The Peruvian hairless dog (or “perro peruano sin pelo” in Spanish) went from being labeled ‘satanic’ creatures by Spanish conquistadors to becoming a beloved national treasure. Now, you can find a couple of them hanging out at Lima’s Huaca Pucllana.
The BBC recently published a quick history of the Peruvian hairless dog. Its national day, June 12, is now celebrated by many who see the unique breed as a point of national pride.
This wasn’t always the case, however. The breed can be traced back to Pre-Inca times. Imagery of the Peruvian hairless dog can be found in Moche ceramics, dating back to 750 AD. Art from the Wari, Chimu and Vicus cultures also feature the dog. Archeologists found that the breed was “looked after” by these ancient cultures.
The Incas would not allow for the dog to be eaten. However, the Spanish conquistadors saw them as “ugly” and “satanical” creatures. Abandoned, and chastised, it wasn’t until the 1990s that Peruvians came to see the hairless dog in new light.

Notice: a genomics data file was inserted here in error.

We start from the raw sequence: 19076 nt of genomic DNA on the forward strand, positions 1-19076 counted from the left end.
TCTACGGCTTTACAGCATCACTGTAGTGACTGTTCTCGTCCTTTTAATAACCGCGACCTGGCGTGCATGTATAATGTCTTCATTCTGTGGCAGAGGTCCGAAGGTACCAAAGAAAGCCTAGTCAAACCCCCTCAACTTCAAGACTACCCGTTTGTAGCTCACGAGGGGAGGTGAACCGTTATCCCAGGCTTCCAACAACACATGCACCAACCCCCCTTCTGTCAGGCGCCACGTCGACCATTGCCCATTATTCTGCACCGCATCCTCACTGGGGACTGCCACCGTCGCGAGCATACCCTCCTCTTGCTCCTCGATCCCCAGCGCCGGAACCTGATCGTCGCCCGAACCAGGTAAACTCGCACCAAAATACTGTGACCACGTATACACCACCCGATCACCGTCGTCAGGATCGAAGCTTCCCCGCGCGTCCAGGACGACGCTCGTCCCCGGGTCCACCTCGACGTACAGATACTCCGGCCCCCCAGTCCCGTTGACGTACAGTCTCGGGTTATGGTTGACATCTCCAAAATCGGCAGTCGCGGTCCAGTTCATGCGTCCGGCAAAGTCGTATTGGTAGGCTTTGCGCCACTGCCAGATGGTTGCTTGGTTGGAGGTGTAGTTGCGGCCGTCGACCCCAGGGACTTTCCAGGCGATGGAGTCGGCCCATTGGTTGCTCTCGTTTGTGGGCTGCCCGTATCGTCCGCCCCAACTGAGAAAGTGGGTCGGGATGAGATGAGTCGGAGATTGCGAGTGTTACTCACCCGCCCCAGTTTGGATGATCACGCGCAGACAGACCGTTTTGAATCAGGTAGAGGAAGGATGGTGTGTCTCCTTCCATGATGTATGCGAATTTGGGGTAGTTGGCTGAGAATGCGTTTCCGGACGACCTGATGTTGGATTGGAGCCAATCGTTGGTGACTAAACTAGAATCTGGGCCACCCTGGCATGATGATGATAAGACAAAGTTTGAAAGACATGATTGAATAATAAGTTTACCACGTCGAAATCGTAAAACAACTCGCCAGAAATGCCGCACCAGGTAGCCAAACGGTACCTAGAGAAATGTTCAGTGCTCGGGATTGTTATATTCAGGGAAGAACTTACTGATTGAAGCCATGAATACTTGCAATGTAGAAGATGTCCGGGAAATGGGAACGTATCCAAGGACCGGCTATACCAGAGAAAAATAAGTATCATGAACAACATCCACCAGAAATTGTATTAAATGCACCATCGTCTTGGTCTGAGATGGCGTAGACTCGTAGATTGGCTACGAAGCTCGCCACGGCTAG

The Peruvian government passed a law allowing the creatures to stay on archeological sites. The BBC profiled Sumac and Munay, the two Peruvian hairless dogs that are keepers of the popular Huaca Pucllana archeological site. Travelers are greeted by the charming dogs wearing Peruvian flag t-shirts. So, travelers who visit this place, don’t forget to say hi to Sumac and Munay.
Cover photo: Carlos Adampol Galindo.
This article was updated from its original version published in September 2019.
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